Crypto TREND – Fifth Edition

As we expected, we’ve received a lot of questions from readers since Crypto TREND was released. In this edition we will answer the most common ones.
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What changes are there that could be game changers in the cryptocurrency sector?

One of the biggest changes that will affect the world of cryptocurrency is the alternative method of block validation called Proof of Stake (PoS). We will try to keep this explanation at a fairly high level, but it is important to understand what the difference is and why it is a significant factor.

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Remember that the underlying technology with digital currencies is called a blockchain, and most current digital currencies use a validation protocol called Proof of Work (PoW).

With traditional payment methods, you need to trust a third party, such as Visa, Interact or a bank or check clearing to settle your transaction. These trusted entities are “centralized,” that is, they keep the main ledger that stores the history of the transaction and the balance of each account. They will show you the transactions, and you have to agree that it is correct or start a dispute. Only the parties to the transaction ever see it.

With Bitcoin and most other digital currencies, major books are “decentralized,” meaning everyone on the network gets a copy, so no one should have to trust a third party, such as a bank, because anyone can directly verify the information. This verification process is called “distributed consensus”.

PoW requires “work” to validate a new transaction to enter the block chain. Through cryptocurrencies, this validation is done by “miners” because they have to solve complex algorithmic problems. As algorithmic problems become more complex, these “miners” need more expensive and powerful computers to solve problems before others. “Mining” computers tend to be specialized, typically using ASIC chips (Application-Specific Integrated Circuits) because they are more skilled and faster at solving these difficult puzzles.

Here is the process:

  • Transactions are grouped into a “block”.
  • The miners check that the transactions made within each block are legitimate by solving the puzzle of the hashing algorithm known as “proof of the work problem”.
  • The first miner to solve the “proof of work” of the block rewards a small amount of cryptocurrency.
  • Once verified, transactions are stored in a public blockchain throughout the network.
  • As the number of transactions and miners increases, so do the difficulties of solving hashing problems.

Although PoW has helped blockchain and decentralized and trusted digital currencies, it has real shortcomings, especially with the amount of electricity consumed by miners trying to fix “evidence of labor problems” as quickly as possible. According to Digiconomist’s Bitcoin Energy Consumption Index, Bitcoin miners use more energy than 159 countries, including Ireland. As the price of each Bitcoin rises, more and more miners are trying to solve problems, consuming even more energy.

All of this energy consumption to validate transactions has led them to look for an alternative method of validating blocks in the digital currency space and the main candidate is the “Proof of Stake” (PoS) method.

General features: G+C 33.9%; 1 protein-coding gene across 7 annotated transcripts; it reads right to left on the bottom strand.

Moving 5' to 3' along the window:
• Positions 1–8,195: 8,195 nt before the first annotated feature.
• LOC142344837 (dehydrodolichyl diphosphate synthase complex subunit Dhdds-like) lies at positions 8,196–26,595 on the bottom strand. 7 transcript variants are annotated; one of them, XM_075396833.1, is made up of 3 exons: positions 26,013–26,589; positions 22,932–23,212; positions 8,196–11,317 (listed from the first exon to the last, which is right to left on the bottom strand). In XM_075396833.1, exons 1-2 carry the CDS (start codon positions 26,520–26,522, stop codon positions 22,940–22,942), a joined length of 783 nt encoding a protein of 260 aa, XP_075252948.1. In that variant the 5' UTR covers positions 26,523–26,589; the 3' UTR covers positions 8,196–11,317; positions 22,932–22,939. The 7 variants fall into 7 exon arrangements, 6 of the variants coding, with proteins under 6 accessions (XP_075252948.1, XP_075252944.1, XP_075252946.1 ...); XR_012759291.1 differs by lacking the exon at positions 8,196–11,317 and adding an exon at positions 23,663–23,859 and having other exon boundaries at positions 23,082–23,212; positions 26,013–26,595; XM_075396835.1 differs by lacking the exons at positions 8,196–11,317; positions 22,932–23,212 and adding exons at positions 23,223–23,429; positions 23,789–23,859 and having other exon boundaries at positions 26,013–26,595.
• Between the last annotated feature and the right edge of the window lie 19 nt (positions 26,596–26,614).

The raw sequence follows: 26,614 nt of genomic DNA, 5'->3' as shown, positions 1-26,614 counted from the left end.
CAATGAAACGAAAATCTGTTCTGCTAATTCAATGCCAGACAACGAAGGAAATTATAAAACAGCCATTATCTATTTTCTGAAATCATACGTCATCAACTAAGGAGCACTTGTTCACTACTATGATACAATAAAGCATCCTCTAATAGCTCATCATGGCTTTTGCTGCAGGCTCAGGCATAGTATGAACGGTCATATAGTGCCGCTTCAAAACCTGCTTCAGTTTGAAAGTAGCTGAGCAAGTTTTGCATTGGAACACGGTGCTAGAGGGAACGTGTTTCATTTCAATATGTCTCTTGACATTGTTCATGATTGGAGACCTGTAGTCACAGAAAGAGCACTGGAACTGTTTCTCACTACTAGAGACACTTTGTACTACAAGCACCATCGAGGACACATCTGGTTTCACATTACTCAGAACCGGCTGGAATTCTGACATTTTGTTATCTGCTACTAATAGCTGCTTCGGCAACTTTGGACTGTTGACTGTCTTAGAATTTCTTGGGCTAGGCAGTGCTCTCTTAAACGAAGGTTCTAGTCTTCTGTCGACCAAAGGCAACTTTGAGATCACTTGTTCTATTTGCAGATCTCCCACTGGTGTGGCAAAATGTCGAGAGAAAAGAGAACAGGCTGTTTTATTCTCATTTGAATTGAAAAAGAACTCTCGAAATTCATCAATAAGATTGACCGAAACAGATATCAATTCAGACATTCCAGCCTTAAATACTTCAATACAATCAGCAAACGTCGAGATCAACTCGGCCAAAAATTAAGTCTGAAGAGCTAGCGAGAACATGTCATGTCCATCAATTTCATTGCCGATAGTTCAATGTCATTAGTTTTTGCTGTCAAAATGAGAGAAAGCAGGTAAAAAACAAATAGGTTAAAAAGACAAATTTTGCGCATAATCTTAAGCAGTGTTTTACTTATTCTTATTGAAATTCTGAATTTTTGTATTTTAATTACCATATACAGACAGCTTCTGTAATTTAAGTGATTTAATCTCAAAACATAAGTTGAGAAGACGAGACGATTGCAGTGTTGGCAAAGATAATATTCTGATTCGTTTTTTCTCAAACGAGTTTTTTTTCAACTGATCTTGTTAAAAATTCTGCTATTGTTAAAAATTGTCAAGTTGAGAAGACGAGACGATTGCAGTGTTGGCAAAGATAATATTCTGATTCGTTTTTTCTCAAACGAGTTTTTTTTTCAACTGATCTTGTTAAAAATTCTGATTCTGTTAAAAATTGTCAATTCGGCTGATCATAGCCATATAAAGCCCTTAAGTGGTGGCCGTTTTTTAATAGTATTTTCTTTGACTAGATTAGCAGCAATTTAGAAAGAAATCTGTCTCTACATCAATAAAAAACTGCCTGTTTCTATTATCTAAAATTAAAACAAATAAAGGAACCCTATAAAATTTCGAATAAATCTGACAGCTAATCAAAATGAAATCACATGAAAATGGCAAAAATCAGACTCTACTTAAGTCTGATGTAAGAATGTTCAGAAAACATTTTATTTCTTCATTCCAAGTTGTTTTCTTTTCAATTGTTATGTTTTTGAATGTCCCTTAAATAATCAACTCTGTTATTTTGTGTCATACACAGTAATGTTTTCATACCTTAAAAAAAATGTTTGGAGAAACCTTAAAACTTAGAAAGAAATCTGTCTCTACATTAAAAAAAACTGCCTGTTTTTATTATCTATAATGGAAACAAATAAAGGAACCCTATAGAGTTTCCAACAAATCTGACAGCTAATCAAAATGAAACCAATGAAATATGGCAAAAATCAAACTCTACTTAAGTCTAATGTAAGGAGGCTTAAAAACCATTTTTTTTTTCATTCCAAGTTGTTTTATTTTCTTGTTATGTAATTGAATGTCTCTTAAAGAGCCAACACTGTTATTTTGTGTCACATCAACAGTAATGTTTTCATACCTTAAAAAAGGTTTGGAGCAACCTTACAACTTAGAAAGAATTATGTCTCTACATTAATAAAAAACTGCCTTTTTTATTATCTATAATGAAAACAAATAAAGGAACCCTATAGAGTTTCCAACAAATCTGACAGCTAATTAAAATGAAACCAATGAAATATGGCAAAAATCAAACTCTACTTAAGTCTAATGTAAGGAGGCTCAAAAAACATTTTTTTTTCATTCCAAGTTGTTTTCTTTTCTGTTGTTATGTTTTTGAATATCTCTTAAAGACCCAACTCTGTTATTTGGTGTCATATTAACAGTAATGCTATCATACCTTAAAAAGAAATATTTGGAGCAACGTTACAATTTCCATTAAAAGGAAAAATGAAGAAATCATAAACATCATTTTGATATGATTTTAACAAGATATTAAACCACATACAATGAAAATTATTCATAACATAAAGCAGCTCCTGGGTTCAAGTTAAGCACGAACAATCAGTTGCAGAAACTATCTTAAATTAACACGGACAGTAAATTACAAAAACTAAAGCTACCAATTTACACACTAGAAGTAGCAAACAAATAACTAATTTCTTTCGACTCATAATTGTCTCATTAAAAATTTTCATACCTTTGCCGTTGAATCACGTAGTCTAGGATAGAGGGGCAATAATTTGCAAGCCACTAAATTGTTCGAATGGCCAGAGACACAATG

The PoS algorithm is still there, and the goal is the same as in the work evidence, but the process for achieving the goal is different. With PoS there are no miners, but instead we have “validators”. PoS is based on trust and knowing that everyone who is validating transactions has their skin on the game.

In this way, instead of using energy to respond to PoW puzzles, a PoS validator is limited to validating the percentage of transactions that reflect its ownership share. For example, a validator with 3% of available Ether can theoretically only validate 3% of the blocks.

In PoW, it will depend on the amount of power to calculate the chance of proving a work problem. With PoS, the “game” depends on how much cryptocurrency you have. The higher the stake, the better your chances of fixing the block. Instead of winning cryptocurrencies, the winning validator receives transaction fees.

Validators include a locked part of their fund token in their game. If they try to do something harmful against the network, such as creating an “invalid block”, their participation or security deposit will be lost. If they fulfill their job and do not violate the network, but do not earn the right to validate the block, they will return the stake or deposit.

If you understand the basic difference between PoW and PoS, that’s all you need to know. Only those who intend to be a miner or a validator should understand all the outputs of these two validation methods. Most of the public who want to hold cryptocurrencies will buy them through an exchange, and will not participate in the actual mining or validation of block transactions.

Most in the crypto sector believe that for digital currencies to survive in the long run, digital tokens need to be changed to a PoS model. At the time of writing, Ethereum is the second digital currency behind Bitcoin and their development team has been working on a PoS algorithm called “Casper” in recent years. We expect to see Casper implemented in 2018, putting Ethereum ahead of all other major cryptocurrencies.

As we have seen before in this sector, the important events to implement Casper’s success can be much higher prices for Ethereum. We will update you in the next issues of Crypto TREND.

Stay tuned!